I have a sort of weakness for stemware…. the second shelf in our cups/glasses/mugs cabinet has been completely overtaken with various wine glasses. I can explain, though! Sometimes when you visit a tasting room, you’re given a branded wine glass to take home with you, and I can’t help if I have a few of those, right? Right. And then there was that time when I had to buy those adorable geometric pink glasses for the Shel Silverstein shoot, and that time I attended a wedding where they gave vintage/antique glassware as their favors. So really, it’s not my fault.
When it comes to a basic arsenal of wine glasses, there are three generic shapes to have: one for big reds, one for smaller whites, and one for bubbly! If you want to get into particulars, there are actually hundreds of different shapes of glass based on the different grape varieties, blends, and even years, but basic wine enjoyment calls for just the three mentioned above.
First, a bit of basic background on wine glasses- ever wondered what the purpose of the stem is? It’s to keep your hands from warming the wine. There’s argument over whether or not red wines benefit from the warmth of your hands, but anything chilled should undoubtedly be kept away from fingers. The stem also keeps the bowl of your wine glass from unsightly fingerprints! Because the ideal serving temperature of wines can vary from 45-65 degrees, fluctuations due to body heat can change the flavor and aroma of your wine. Whites, as a general rule, should be held by pinching the stem. You can do the same with reds, but it’s not incorrect to hold a red by the bowl- some argue it helps in aging the wine a little as you drink it.
The first glass in our lineup (on the left) is a standard red wine stem. Generally, the larger the red wine glass, the better! A large glass gives your wine room to breathe, which is also why when you pour, you’ll only want to fill your glass 1/3-1/2 of the way, and you’ll want to stop pouring when you reach the widest part of the bowl. This opens up the wine at the largest possible surface area, allowing the wine space to decant and aerate. Some of the fuller-bodied reds do best when decanted (poured into a big bulbous crystal vase-looking thing for an hour +), but if you don’t have a decanter or don’t feel like waiting an hour for your glass of wine, make sure you have some big fat stemware to pour it into.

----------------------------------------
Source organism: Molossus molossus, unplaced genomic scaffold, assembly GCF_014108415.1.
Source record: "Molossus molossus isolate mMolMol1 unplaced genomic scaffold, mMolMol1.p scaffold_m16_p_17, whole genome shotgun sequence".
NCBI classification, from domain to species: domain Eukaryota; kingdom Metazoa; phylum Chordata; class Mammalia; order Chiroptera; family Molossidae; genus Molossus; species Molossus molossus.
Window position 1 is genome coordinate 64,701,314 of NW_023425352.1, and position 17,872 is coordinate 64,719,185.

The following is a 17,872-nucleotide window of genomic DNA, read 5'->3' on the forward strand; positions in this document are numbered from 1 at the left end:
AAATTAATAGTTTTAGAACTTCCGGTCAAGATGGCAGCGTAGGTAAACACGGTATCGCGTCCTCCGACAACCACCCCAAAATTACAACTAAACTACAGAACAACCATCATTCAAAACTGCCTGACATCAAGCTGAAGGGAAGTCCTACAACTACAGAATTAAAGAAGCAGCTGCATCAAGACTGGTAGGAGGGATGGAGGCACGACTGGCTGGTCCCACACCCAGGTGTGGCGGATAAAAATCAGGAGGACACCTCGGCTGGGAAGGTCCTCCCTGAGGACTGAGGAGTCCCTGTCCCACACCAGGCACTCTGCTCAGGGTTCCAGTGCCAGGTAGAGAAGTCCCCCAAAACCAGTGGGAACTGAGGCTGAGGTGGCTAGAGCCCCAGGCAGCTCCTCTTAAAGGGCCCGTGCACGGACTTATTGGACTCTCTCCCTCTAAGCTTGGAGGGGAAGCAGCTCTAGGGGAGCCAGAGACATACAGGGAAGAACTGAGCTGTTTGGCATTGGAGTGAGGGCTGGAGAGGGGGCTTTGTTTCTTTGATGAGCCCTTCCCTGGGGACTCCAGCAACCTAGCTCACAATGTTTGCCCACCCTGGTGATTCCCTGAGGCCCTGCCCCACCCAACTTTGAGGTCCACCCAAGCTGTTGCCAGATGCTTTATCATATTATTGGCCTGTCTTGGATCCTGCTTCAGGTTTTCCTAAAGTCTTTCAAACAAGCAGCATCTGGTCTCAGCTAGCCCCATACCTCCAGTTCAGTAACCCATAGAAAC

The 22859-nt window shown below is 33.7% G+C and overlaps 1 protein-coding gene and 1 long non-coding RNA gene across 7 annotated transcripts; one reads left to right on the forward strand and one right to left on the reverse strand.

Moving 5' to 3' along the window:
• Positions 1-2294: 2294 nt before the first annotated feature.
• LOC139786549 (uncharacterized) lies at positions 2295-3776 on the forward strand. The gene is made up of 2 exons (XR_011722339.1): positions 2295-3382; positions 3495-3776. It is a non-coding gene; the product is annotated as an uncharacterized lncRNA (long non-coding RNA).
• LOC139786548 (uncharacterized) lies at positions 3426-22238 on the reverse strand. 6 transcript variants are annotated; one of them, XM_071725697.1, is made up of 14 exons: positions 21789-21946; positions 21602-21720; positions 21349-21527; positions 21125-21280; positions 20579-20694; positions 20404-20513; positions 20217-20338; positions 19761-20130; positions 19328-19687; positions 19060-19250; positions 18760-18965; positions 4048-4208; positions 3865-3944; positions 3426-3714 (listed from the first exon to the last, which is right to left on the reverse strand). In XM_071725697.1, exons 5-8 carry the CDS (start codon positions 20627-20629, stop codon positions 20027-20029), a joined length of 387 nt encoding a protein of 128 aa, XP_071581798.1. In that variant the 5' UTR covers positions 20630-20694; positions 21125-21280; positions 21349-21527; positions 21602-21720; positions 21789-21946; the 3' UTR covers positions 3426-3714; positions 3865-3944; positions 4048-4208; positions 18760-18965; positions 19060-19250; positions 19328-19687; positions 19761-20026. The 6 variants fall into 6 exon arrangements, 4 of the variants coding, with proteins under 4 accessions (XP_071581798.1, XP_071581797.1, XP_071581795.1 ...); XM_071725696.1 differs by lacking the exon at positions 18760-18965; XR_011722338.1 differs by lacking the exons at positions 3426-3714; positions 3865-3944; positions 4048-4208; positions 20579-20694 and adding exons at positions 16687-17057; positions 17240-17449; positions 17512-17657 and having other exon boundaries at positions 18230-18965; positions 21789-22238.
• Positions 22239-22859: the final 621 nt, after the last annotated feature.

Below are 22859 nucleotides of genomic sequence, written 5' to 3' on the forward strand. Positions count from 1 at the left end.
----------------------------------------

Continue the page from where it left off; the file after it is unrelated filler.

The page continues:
The second glass (middle) is a white wine glass (for non-carbonated whites). Red + white glasses are similar in shape (they both have the sort of tulip shape) but white glasses are typically more narrow. This is to KEEP them from oxidizing (breathing) as quickly as reds- most whites will be lighter in flavor than reds, and they don’t need as much time/surface area to aerate.
The third glass (on the right) is a flute- use these for anything carbonated like champagne or sparkling wines. The reason for the narrow opening is to reduce the surface area of wine coming in contact with the air, slowing the wine from oxidizing too quickly. Ever seen those wide-mouthed champagne glasses? Don’t use those- your champagne will go flat in about three minutes. And flat champagne is gross. Flutes are another glass you’ll want to grip by pinching the stem to keep the wine from warming.
See? Easy peasy! You can get a basic set of four red, white, or champagne glasses at Bed Bath & Beyond for $20. When you’re looking for glasses, remember to buy CLEAR, delicate glass- anything too chunky will make your wine tasting more cumbersome.
Happy Wine Wednesday!